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Herbs and Spices May Improve Your Health
08 July, 2013
From VOA Learning English, this is Science in the News. I'm Faith Lapidus.
And I'm Mario Ritter. Today we tell about herbs and spices, and some of their many uses.
People have been using herbs and spices for thousands of years. Generally, herbs come from the green leaves of plants or vegetables. Spices come from other parts of plants and trees. Some herbs and spices are valued for their taste. They help to sharpen the taste of many foods. Others are chosen for their smell. Still others were used traditionally for health reasons.
When people think of improving their diet, they often talk about eating more fruits and vegetables. Others want to eat more fish and less red meat, in addition to reducing the amount of food they eat. But, they can improve their diets even more with just a simple addition.
American researchers have found that a diet rich in spices can help reduce the harmful effects of eating high fat meals. Researchers at Pennsylvania State University reported the findings.
Penn State Associate Professor Sheila West led an investigation of the health effects of a spice-rich diet. Her team knew that a high-fat meal produces high levels of triglycerides, a kind of fat, in the blood.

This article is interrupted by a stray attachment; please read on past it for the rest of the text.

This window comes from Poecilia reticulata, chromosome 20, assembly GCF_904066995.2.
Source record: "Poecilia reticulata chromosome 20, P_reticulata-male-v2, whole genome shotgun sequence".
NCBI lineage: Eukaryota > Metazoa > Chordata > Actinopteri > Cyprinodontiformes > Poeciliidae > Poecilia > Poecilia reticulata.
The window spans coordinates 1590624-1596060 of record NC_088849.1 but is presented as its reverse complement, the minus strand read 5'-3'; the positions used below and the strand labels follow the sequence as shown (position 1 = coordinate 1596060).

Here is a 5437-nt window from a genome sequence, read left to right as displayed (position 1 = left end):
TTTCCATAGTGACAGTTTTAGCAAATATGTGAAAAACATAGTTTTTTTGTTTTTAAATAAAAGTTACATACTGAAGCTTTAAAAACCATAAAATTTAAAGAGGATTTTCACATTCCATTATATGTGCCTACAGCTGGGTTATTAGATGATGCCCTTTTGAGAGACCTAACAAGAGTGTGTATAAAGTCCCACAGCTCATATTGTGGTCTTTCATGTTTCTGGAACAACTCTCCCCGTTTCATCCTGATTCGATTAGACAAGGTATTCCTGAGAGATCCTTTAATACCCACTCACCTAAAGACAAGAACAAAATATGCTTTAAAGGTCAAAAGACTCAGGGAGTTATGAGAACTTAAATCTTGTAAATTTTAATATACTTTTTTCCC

She said, "If this happens too frequently, or if triglyceride levels are raised too much, your risk of heart disease is increased. We found that adding spices to a high-fat meal reduced triglyceride response by about 30 percent, compared to a similar meal with no spices added."
As part of the study, her team prepared meals on two separate days for six men between the ages of 30 and 65. The men were overweight, but healthy. The researchers added about 30 milliliters of spices to each serving of the test meal, which included chicken curry, Italian herb bread and a cinnamon biscuit. The meal for the control group was the same, but it did not include any spices.
Ann Skulas-Ray also served on the research team. She said the team used paprika, rosemary, oregano, cinnamon, turmeric, black pepper, cloves and garlic powder. She said these spices were chosen because they had demonstrated strong antioxidant activity under controlled conditions in a laboratory.